Now we could go into Studer grinders also the best , but I am starting to bore (S40,S41!!!

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    They have an office in Canada, and doing good business there, due to bombardier

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    Quote Originally Posted by David Harrison View Post
    No offense Sir. There is a world market out there. I will give u the best tip I can give watch your middle management like a hawk and treat your blue collar machinists/ toolmakers like the gold they are and work the world market,The Yasda will follow. If u ever get in the business of cutting scores for the canning industry (stolle and Dayton Reliable Tool systems the quality of machine tool will become obvious). Next time you pop Budweiser or Castle beer , Coke can check that score line there is a whole industry built around these replacement parts. There are very few machines that can hold that .0002 constant width on the die insert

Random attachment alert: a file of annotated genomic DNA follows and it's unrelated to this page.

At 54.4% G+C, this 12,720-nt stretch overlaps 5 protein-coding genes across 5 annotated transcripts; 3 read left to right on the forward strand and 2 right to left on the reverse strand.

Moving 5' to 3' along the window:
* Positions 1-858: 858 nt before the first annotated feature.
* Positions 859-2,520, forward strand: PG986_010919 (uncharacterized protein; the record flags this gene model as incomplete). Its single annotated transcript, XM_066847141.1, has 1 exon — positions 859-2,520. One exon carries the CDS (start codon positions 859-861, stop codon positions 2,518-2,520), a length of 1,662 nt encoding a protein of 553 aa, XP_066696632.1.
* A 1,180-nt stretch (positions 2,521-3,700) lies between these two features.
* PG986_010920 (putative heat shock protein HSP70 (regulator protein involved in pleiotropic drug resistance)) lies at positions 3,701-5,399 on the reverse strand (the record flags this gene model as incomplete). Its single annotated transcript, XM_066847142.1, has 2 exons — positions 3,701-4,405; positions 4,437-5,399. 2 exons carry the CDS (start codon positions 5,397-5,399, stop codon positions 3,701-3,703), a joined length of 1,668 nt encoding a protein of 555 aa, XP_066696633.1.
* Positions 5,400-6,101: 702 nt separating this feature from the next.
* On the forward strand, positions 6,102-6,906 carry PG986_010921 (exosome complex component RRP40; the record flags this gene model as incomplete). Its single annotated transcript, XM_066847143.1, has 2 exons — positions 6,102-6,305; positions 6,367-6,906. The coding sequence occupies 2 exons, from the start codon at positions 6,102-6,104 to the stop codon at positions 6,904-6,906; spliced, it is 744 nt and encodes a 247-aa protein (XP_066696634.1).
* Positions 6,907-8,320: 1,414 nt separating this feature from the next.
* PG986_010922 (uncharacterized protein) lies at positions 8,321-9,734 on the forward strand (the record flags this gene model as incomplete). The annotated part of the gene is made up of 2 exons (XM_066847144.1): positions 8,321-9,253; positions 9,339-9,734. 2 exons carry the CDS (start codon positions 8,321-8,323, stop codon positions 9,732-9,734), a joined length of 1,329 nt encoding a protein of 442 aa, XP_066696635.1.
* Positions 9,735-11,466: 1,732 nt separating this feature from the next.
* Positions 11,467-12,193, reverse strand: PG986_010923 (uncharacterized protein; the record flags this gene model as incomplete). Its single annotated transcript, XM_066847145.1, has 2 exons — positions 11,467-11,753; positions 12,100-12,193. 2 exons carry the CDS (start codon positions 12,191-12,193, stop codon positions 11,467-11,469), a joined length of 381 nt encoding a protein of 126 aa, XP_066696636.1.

David, we own a Yasda with a 70" machining cube 5 axis with an articulating head. It has a 120 tool magazine and a 5 pallet changer. We make turbine combustor cases for the aircraft industry. We also have 2 Makino a55 1 a88 and 2 a91's. The Makino's perform flawlessly. If we do have a problem with the Makino's (which is rare) the problem is usually fixed in one day. The Yasda on the other hand, we have had to replace the spindle twice and had numerous problems with the tool changer. Oh yeah you have to wait for repairs because their repairmen have to come from Japan. We have had our machine down for 2 weeks at a time. Yes they are an accurate machine but, remember you WILL be paying above and beyond your $750,000 when the inevitable repair time comes. I know working in aircraft components where a compressor case usually can cost $40,000 I am not privy to the trials and tribulations of the canning industry. Makino is a good machine. Don't be so frigging smug.

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  12. #10
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    Quote Originally Posted by David Harrison View Post